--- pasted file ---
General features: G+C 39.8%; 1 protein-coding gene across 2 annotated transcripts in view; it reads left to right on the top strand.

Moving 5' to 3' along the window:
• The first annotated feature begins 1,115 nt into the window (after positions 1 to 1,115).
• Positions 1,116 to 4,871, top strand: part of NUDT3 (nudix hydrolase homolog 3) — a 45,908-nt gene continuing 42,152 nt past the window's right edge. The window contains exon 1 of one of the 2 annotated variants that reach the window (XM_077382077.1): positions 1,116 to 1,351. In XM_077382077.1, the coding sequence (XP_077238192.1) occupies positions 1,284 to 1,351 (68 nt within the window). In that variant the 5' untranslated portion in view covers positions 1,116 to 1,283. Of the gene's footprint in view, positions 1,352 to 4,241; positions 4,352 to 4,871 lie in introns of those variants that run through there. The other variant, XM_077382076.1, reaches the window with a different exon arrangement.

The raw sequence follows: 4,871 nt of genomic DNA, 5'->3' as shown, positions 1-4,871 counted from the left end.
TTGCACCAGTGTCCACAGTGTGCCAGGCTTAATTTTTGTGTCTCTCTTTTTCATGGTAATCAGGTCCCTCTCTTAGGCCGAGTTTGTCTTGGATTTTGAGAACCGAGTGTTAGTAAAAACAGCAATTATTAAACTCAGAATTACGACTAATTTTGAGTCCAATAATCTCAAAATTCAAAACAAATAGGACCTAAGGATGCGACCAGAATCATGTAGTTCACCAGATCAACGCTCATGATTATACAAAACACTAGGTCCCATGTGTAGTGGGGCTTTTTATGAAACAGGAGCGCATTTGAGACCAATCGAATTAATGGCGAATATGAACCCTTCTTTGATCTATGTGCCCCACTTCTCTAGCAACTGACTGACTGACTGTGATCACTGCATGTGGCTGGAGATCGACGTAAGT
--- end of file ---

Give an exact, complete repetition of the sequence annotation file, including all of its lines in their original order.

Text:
General features: G+C 39.8%; 1 protein-coding gene across 2 annotated transcripts in view; it reads left to right on the top strand.

Moving 5' to 3' along the window:
• The first annotated feature begins 1,115 nt into the window (after positions 1 to 1,115).
• Positions 1,116 to 4,871, top strand: part of NUDT3 (nudix hydrolase homolog 3) — a 45,908-nt gene continuing 42,152 nt past the window's right edge. The window contains exon 1 of one of the 2 annotated variants that reach the window (XM_077382077.1): positions 1,116 to 1,351. In XM_077382077.1, the coding sequence (XP_077238192.1) occupies positions 1,284 to 1,351 (68 nt within the window). In that variant the 5' untranslated portion in view covers positions 1,116 to 1,283. Of the gene's footprint in view, positions 1,352 to 4,241; positions 4,352 to 4,871 lie in introns of those variants that run through there. The other variant, XM_077382076.1, reaches the window with a different exon arrangement.

The raw sequence follows: 4,871 nt of genomic DNA, 5'->3' as shown, positions 1-4,871 counted from the left end.
TTGCACCAGTGTCCACAGTGTGCCAGGCTTAATTTTTGTGTCTCTCTTTTTCATGGTAATCAGGTCCCTCTCTTAGGCCGAGTTTGTCTTGGATTTTGAGAACCGAGTGTTAGTAAAAACAGCAATTATTAAACTCAGAATTACGACTAATTTTGAGTCCAATAATCTCAAAATTCAAAACAAATAGGACCTAAGGATGCGACCAGAATCATGTAGTTCACCAGATCAACGCTCATGATTATACAAAACACTAGGTCCCATGTGTAGTGGGGCTTTTTATGAAACAGGAGCGCATTTGAGACCAATCGAATTAATGGCGAATATGAACCCTTCTTTGATCTATGTGCCCCACTTCTCTAGCAACTGACTGACTGACTGTGATCACTGCATGTGGCTGGAGATCGACGTAAGT